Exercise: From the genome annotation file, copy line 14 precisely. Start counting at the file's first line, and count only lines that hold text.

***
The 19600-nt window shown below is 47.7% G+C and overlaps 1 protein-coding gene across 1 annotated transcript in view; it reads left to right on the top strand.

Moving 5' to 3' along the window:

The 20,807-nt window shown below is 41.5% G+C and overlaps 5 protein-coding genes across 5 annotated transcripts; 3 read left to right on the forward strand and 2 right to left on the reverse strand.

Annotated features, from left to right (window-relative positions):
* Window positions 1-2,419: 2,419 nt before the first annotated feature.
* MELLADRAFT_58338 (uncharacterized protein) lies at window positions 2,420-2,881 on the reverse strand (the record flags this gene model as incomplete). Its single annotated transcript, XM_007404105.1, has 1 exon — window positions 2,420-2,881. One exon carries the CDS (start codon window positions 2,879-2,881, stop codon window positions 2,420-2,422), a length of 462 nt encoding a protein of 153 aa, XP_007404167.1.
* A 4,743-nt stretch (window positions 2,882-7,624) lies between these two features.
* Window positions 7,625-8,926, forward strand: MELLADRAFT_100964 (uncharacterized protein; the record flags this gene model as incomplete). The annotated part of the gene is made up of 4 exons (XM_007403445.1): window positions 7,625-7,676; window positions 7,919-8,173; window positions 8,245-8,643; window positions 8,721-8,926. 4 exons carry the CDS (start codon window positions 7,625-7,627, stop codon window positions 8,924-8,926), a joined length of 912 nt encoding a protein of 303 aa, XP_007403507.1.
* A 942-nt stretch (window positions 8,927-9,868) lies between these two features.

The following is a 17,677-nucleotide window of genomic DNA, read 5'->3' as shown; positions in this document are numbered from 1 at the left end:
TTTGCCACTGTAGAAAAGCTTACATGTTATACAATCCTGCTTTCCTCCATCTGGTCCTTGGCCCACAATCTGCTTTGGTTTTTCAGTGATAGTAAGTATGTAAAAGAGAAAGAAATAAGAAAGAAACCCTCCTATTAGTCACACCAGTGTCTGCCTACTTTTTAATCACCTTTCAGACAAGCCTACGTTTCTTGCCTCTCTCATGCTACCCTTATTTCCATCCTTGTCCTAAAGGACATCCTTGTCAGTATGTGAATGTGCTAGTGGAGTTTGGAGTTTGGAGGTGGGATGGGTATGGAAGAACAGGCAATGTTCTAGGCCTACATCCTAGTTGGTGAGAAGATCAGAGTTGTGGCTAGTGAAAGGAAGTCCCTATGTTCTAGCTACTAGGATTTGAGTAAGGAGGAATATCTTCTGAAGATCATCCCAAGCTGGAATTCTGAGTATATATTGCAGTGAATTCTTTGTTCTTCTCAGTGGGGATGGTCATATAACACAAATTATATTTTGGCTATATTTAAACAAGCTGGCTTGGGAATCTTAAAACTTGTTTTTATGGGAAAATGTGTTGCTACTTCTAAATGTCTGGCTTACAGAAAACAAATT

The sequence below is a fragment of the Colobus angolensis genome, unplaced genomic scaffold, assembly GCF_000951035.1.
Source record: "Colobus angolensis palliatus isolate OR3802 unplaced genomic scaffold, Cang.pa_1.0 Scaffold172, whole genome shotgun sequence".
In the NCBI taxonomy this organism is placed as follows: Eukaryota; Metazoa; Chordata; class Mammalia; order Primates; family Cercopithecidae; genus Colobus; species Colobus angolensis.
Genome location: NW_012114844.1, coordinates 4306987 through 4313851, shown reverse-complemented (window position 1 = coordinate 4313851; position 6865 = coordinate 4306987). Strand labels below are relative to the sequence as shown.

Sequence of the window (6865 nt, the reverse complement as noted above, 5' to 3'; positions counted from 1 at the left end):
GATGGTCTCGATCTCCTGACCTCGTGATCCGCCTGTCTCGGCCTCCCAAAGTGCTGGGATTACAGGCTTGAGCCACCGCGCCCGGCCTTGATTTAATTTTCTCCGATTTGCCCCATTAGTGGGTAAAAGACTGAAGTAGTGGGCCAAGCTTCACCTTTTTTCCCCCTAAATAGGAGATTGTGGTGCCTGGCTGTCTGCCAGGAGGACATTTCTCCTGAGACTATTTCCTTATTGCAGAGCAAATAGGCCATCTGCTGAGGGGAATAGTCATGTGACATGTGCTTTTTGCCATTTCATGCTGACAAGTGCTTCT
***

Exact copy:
In the NCBI taxonomy this organism is placed as follows: Eukaryota; Metazoa; Chordata; class Mammalia; order Primates; family Cercopithecidae; genus Colobus; species Colobus angolensis.